Wondering what to expect with a liposuction vs. tummy tuck? Here’s what to know, including some of the biggest differences in the procedures and the results.
What Is The Difference Between Tummy Tuck and Liposuction?
When discussing the appearance of the trunk, we have to look at it as three layers: skin, fat, and muscle. A tummy tuck, also known as lipoabdominoplasty or an abdominoplasty, treats all three layers, whereas liposuction alone only treats one.
Liposuction is designed to treat fat, and, in most cases, with minimal impact on the skin. Meanwhile, an abdominoplasty is required when there is abdominal wall dysfunction that needs to be repaired. This dysfunction can happen for various reasons, including weakness or poor resting tone, diastasis rectus (i.e. abdominal muscle separation), or hernia.
How Do I Know Which Procedure Is Right For Me?
Patients who wish to sculpt and shape their midsection and treat specific targeted areas are ideal for liposuction. For women, this is most often prior to pregnancy, but in some cases moms may be suitable candidates. Most patients with massive weight loss are not candidates. The modern abdominoplasty is performed with liposuction, so it is not one or the other, but one or both.
Young patients with good elasticity without a history of significant weight changes or skin expansion like from pregnancy, can have liposuction and the skin will retract to some degree. Patients with stretch marks or who already have loose skin are often poor candidates for liposuction because you can remove the fat but the loose skin may worsen.
Is Liposuction Less Invasive?
Liposuction is accomplished through a series of “ports” or incisions that are about the size of a pencil eraser. The benefit to this is that they can be placed in inconspicuous places, but the drawback is that you cannot perform any additional surgery except liposuction through them. Despite the small incisions, no matter what anyone says, liposuction is still an invasive procedure. Liposuction, either alone or with an abdominoplasty, can result in significant blood loss and changes in how the body regulates itself – so it’s not fair to call it less invasive than a tummy tuck.
Sometimes people may choose liposuction even if they require either removal of skin or repair of the abdominal wall, as long as they understand the limitations of the procedure. In order to remove any meaningful amount of excess skin, this must also be accomplished through an abdominoplasty “low transverse” incision.
What Does Recovery Look Like?
Liposuction recovery is very patient dependent. Some are up and back to work the next day, with minimal or no physical restrictions, and others require several days or even weeks to recover from the significant changes to the physiology of the body related to multiple liters of fat removal.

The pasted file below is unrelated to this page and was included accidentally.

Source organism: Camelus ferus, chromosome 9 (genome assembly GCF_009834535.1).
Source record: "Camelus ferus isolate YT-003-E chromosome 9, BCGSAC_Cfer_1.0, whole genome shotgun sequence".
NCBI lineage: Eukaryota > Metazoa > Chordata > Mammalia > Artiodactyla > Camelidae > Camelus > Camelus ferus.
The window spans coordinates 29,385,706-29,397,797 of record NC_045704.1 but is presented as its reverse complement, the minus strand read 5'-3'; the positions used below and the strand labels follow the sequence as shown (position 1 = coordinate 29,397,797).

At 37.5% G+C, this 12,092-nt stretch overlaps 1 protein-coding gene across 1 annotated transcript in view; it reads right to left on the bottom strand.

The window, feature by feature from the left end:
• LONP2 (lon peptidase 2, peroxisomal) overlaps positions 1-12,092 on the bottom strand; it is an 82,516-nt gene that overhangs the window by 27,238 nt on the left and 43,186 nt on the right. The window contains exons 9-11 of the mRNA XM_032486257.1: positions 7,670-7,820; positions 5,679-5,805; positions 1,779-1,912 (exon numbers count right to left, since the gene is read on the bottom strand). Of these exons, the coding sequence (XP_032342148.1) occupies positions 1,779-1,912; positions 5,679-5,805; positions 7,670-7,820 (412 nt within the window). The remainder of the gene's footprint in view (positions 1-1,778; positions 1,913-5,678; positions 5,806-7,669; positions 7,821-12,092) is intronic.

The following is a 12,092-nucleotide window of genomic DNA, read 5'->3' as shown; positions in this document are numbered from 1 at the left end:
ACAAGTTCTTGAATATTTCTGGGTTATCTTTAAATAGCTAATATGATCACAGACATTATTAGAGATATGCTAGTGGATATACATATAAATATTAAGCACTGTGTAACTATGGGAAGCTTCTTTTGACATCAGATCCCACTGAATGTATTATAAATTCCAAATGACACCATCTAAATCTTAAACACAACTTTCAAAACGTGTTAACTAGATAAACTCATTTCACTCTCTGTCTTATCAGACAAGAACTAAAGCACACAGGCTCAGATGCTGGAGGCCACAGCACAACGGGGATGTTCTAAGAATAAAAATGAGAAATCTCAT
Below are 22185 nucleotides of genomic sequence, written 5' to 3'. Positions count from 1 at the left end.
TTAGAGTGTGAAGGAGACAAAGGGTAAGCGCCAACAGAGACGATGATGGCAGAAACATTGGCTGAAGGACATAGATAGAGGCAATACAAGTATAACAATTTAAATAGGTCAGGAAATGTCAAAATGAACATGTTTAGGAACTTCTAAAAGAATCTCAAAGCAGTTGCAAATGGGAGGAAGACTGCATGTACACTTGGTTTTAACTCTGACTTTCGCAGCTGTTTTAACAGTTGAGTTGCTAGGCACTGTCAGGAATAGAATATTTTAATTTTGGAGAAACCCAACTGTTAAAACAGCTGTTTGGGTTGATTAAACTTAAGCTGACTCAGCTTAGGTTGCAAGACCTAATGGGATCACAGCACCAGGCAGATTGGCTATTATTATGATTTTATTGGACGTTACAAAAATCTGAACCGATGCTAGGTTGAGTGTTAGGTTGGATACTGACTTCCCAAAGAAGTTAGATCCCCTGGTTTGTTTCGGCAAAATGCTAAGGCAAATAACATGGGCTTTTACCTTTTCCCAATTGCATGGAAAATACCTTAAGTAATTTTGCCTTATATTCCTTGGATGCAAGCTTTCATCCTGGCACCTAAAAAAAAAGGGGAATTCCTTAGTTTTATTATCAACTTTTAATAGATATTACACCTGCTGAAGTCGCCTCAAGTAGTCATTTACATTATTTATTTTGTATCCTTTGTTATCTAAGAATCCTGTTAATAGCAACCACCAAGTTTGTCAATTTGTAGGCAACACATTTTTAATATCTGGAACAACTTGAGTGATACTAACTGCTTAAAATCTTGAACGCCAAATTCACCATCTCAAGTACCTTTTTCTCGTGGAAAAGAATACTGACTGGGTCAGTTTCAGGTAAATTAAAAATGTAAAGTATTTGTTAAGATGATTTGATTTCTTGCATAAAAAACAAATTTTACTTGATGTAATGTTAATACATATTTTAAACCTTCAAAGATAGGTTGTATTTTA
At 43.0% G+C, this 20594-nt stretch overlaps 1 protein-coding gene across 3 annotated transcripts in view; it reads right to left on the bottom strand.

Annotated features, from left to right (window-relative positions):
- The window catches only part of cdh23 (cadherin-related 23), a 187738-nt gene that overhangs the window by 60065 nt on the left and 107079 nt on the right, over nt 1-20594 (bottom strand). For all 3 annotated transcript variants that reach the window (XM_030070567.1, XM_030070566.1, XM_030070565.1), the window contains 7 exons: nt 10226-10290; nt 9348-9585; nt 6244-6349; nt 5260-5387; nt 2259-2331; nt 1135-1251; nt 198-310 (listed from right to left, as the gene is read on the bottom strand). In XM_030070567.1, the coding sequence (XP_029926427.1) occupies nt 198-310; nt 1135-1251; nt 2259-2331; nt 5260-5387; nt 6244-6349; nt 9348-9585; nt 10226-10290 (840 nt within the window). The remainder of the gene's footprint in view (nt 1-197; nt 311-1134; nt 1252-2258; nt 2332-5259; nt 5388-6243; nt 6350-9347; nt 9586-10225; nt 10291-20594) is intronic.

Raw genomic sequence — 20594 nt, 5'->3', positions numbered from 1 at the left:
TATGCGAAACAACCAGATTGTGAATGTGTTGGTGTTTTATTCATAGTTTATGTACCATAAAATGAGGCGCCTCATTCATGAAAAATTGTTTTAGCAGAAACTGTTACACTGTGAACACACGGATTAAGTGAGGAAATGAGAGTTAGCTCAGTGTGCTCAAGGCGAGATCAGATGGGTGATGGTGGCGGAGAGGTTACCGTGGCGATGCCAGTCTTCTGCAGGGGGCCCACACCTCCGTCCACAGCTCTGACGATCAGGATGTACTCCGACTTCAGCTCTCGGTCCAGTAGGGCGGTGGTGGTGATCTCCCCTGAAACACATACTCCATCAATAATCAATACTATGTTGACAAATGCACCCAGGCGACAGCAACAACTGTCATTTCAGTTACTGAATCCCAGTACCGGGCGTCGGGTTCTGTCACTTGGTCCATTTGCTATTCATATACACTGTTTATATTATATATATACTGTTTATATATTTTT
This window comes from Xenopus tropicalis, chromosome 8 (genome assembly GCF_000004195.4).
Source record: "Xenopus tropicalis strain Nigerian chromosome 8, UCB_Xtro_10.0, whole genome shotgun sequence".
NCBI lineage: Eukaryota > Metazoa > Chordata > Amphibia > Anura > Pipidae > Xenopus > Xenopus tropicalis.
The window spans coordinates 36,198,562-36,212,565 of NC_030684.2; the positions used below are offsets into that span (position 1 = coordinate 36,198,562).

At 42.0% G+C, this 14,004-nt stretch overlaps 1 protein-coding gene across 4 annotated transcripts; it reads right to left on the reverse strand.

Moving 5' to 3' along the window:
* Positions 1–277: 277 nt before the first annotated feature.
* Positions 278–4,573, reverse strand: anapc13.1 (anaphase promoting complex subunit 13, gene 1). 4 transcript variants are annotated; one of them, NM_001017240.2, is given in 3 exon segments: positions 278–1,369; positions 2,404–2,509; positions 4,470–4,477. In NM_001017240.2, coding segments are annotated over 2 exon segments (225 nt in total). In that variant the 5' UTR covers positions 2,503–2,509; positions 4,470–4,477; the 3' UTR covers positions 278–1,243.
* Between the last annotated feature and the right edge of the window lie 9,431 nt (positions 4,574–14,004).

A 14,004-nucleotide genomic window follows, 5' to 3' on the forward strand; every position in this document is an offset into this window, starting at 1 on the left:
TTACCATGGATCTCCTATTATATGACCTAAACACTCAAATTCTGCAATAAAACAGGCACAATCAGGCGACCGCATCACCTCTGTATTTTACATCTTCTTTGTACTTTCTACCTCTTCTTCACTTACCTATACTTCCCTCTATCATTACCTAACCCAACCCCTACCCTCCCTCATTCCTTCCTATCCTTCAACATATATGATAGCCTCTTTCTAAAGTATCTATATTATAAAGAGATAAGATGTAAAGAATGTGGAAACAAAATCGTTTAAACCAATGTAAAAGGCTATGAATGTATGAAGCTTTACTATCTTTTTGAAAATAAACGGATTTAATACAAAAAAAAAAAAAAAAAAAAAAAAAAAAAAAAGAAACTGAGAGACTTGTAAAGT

Abdominoplasty recovery comes in two phases. During the first two weeks, patients are home from work and are both tight from muscle repair and hunched forward because of the removal of the large wedge of skin. They can start resuming normal activity after two weeks, but no heavy lifting or exercise for six weeks. This is to allow for healing of the abdominal wall and good scar tissue to form and reinforce the repair before starting to flex and use the core muscles.
A Look at Liposuction vs. Tummy Tuck Results
With liposuction, your waistline will shrink by inches and your clothing will fit better, but you may still have skin that hangs from your midsection and fullness or roundness of the abdominal wall. To understand why that is, think of removing all fat from the belly until the layer is as thin as your bed sheets. When your sheets lie on your bed, they take the shape of the bed… flat. But now throw the sheets over a kitchen chair and they’ll take that shape. The same happens with your skin and fat. If the muscle layer beneath it is in need of repair and your belly is round and protruding, it will still retain that shape after liposuction alone.
When performed appropriately, neither liposuction nor a tummy tuck remove all of a fat population from a region, they just selectively remove part of the fat of each area. The remaining fat is required to protect, insulate, and preserve metabolic function. This remaining fat is active and can both grow and shrink in response to weight gain or loss. Fat gain or loss in that area may be disproportionate to what it was prior to surgery, but it will still happen there.
Ultimately, liposuction is used ideally for body contouring either by liposculpture or as a “debulking” procedure to remove large volumes of fat without respect to other elements requiring repair. Abdominoplasty is used to make additional improvements to skin and muscle layers as needed. To learn more or schedule a consultation, please visit our homepage or contact us.
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